Our Predictions For Budget Night 2017

[ what to expect ]
by Michael Garrone Published

With budget night not far away it is a good time to turn our attention to where some of last year’s measures got to and what to expect in the coming budget night.

Right now, we are hearing a lot about:

  • housing affordability,
  • small to medium businesses being the engine room of the economy,
  • tax cuts for big business or tougher tax avoidance measures, and
  • a crack down on the cash economy.

Dealing with these issues is easier said than done for the government with the Senate proving a hard nut to crack.

So what has happened since budget night 2016?

1. Corporate tax rate reduction to 27.5% from 1 July 2016

Well, it took a long time to get this through with the government finally doing a deal with the Senate on Friday 31 March. This package also included a number of other generous tax breaks for businesses with a turnover of $10 million or less. To read more on these significant changes please click here.

2. Superannuation 

Once again it took until November 2016 to get these measures through Parliament and they did change a little after the budget announcements. To read more on these changes please click here.

3. Big business

Those businesses with over $50 million of turnover have missed out on having the 30% corporate tax rate reduced, but we do know that the government still has this on the agenda. With the current situation in the Senate, it’s hard to see the government getting this deal done without some serious sweeteners to convince the cross-benchers.

Our predictions for budget night 2017

1. Superannuation

We will see some tweaks to these news rules starting on 1 July 2017 but don’t expect anything major now. After all, we are still trying to deal with the new more complicated super system.

2. Small to Medium Business

Certainly, it is clear that there is a focus on this section of the business community and we might see some additional tax breaks to spur growth. For example, perhaps the immediate write-off of assets costing less than $20,000 might be extended beyond 30 June 2017.

3. Capital Gains Tax (CGT) 

There is a lot of talk about whether or not the 50% CGT discount is too generous with many arguing that it has helped fuel the growth in capital city house prices. Perhaps, we will see the tapering that other countries have. For example, no discount if you hold the asset less than 2 years, 33% discount for between 2 to 4 years and 50% discount over 4 years.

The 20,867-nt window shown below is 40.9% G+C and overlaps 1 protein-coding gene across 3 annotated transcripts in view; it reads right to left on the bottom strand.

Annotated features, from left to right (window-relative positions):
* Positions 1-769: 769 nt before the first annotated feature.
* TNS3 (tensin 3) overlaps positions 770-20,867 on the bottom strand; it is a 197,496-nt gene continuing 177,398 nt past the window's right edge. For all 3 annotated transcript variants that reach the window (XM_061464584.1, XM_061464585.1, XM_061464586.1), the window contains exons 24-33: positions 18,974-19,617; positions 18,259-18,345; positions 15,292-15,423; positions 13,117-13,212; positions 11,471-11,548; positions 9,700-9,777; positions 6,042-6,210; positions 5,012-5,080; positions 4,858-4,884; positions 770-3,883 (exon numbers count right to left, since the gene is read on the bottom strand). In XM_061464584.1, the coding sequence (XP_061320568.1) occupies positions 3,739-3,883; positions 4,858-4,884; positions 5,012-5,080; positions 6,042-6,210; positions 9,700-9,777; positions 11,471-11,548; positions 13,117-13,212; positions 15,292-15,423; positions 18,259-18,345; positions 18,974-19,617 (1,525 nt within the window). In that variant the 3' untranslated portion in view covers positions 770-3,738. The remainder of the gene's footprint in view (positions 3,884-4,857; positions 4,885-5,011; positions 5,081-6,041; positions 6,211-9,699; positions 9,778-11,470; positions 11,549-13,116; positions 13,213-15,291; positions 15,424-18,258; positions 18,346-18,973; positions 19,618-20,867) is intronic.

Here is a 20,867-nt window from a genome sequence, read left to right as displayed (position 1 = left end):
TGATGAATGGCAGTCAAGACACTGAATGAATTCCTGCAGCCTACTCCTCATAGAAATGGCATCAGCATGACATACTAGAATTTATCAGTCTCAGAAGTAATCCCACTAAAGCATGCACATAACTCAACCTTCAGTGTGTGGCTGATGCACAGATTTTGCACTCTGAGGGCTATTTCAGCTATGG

4. Negative Gearing Changes 

There have been a lot of talk about this particularly with housing affordability being an issue at the moment. A move to restrict or eliminate negative gearing would probably have enough support to comfortably pass through the Senate, however, we cannot see the government touching this one. Let’s face it we can’t see a tweak to negative gearing stopping the Australian love affair with property.

5. Cash Economy 

We will see an increase in ATO resources to combat the cash economy. However, other than banning cash transactions, it is hard to see how much of a dent the government or ATO can make on this one. Perhaps we will see some of the actions that other countries took last year in taking high value bank notes out of circulation. Does this mean the $100 note is on the way out?

6. Big Business 

With most of the tougher tax avoidance measures already in place, this part of the business community is bound to be feeling they are due a break. We can see the government having another crack at lowering the corporate tax rate for big business.


Summary

It is always hard to predict a budget and we have all been surprised before. However, as the government has learned the hard way, making announcements is the easy part, but getting it through the Senate is a very different story.

Michael Garrone
read more by Michael Garrone

Michael is our Tax Specialist Director as well as the head of our business advisory niches of Building and Construction and Property.

With Michael's extensive experience and a real interest in these niche areas he is able to provide practical business and tax advice that is unique to the Building and Construction and Property industries. His tailored advice helps guide these businesses through start-up phase to succession and sale. Michael has many years’ experience in solving complex problems involving corporate tax, restructures, international taxation, Capital Gains Tax and GST. 

Michael also has a strong background in self-managed superannuation and is an authorised representative of superannuationDEPOT. In this area Michael provides strategic advice on SMSF structures and in particular limited recourse borrowing arrangements. Through this diverse experience Michael has developed expertise within a wide range of industries including building and construction, property, professional services (legal, engineering & finance), technology and software and manufacturing.

Michael Garrone is an authorised representative [No. 1240832] of Hunter Green Pty Ltd AFSL 225962. Your Adviser may offer you services through Depot Superannuation Pty Ltd which is a separate business. Although the same Adviser may offer you services under the above businesses, each business is solely and separately responsible for the advice they each provide. In particular, Hunter Green is only responsible for the financial planning services provided by Michael Garrone.

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